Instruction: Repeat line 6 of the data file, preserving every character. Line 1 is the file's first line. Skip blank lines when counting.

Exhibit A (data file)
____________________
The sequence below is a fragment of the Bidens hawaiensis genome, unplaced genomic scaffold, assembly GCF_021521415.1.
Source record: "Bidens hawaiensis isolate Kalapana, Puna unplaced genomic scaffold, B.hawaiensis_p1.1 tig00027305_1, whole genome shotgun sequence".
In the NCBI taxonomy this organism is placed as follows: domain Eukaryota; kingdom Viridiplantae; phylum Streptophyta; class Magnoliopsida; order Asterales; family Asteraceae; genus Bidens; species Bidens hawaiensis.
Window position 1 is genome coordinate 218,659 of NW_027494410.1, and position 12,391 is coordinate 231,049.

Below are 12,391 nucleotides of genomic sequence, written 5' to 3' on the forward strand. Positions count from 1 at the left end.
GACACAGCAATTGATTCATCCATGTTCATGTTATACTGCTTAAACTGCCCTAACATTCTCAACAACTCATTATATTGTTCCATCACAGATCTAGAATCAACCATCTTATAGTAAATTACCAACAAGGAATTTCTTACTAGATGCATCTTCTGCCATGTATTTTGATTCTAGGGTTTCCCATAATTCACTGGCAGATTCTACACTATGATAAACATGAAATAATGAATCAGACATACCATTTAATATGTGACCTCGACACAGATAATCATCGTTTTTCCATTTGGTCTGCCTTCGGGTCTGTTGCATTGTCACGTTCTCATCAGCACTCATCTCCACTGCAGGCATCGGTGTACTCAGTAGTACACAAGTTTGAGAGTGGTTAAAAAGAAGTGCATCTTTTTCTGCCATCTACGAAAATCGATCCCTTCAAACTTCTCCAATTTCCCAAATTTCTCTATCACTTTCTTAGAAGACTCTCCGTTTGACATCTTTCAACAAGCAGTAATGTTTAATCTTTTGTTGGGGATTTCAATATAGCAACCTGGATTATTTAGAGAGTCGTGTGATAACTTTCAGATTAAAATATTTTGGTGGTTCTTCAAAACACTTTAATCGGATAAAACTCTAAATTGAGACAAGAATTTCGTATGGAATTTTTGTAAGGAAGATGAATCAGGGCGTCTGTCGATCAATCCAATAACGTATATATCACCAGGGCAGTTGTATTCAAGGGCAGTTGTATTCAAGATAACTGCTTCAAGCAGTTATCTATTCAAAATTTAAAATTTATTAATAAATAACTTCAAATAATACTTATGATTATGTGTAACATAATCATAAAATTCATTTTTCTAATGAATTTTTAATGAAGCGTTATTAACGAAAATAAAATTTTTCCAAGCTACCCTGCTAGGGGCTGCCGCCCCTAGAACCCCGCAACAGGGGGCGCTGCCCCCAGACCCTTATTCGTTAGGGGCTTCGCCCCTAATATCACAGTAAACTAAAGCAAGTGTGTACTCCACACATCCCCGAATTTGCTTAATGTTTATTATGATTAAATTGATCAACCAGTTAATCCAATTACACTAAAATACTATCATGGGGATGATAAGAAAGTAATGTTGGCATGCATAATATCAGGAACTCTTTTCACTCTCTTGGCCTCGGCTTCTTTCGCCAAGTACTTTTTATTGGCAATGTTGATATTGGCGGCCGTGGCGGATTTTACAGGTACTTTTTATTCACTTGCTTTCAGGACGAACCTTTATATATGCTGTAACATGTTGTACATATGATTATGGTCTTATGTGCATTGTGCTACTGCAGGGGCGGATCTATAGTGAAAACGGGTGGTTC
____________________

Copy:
GACACAGCAATTGATTCATCCATGTTCATGTTATACTGCTTAAACTGCCCTAACATTCTCAACAACTCATTATATTGTTCCATCACAGATCTAGAATCAACCATCTTATAGTAAATTACCAACAAGGAATTTCTTACTAGATGCATCTTCTGCCATGTATTTTGATTCTAGGGTTTCCCATAATTCACTGGCAGATTCTACACTATGATAAACATGAAATAATGAATCAGACATACCATTTAATATGTGACCTCGACACAGATAATCATCGTTTTTCCATTTGGTCTGCCTTCGGGTCTGTTGCATTGTCACGTTCTCATCAGCACTCATCTCCACTGCAGGCATCGGTGTACTCAGTAGTACACAAGTTTGAGAGTGGTTAAAAAGAAGTGCATCTTTTTCTGCCATCTACGAAAATCGATCCCTTCAAACTTCTCCAATTTCCCAAATTTCTCTATCACTTTCTTAGAAGACTCTCCGTTTGACATCTTTCAACAAGCAGTAATGTTTAATCTTTTGTTGGGGATTTCAATATAGCAACCTGGATTATTTAGAGAGTCGTGTGATAACTTTCAGATTAAAATATTTTGGTGGTTCTTCAAAACACTTTAATCGGATAAAACTCTAAATTGAGACAAGAATTTCGTATGGAATTTTTGTAAGGAAGATGAATCAGGGCGTCTGTCGATCAATCCAATAACGTATATATCACCAGGGCAGTTGTATTCAAGGGCAGTTGTATTCAAGATAACTGCTTCAAGCAGTTATCTATTCAAAATTTAAAATTTATTAATAAATAACTTCAAATAATACTTATGATTATGTGTAACATAATCATAAAATTCATTTTTCTAATGAATTTTTAATGAAGCGTTATTAACGAAAATAAAATTTTTCCAAGCTACCCTGCTAGGGGCTGCCGCCCCTAGAACCCCGCAACAGGGGGCGCTGCCCCCAGACCCTTATTCGTTAGGGGCTTCGCCCCTAATATCACAGTAAACTAAAGCAAGTGTGTACTCCACACATCCCCGAATTTGCTTAATGTTTATTATGATTAAATTGATCAACCAGTTAATCCAATTACACTAAAATACTATCATGGGGATGATAAGAAAGTAATGTTGGCATGCATAATATCAGGAACTCTTTTCACTCTCTTGGCCTCGGCTTCTTTCGCCAAGTACTTTTTATTGGCAATGTTGATATTGGCGGCCGTGGCGGATTTTACAGGTACTTTTTATTCACTTGCTTTCAGGACGAACCTTTATATATGCTGTAACATGTTGTACATATGATTATGGTCTTATGTGCATTGTGCTACTGCAGGGGCGGATCTATAGTGAAAACGGGTGGTTC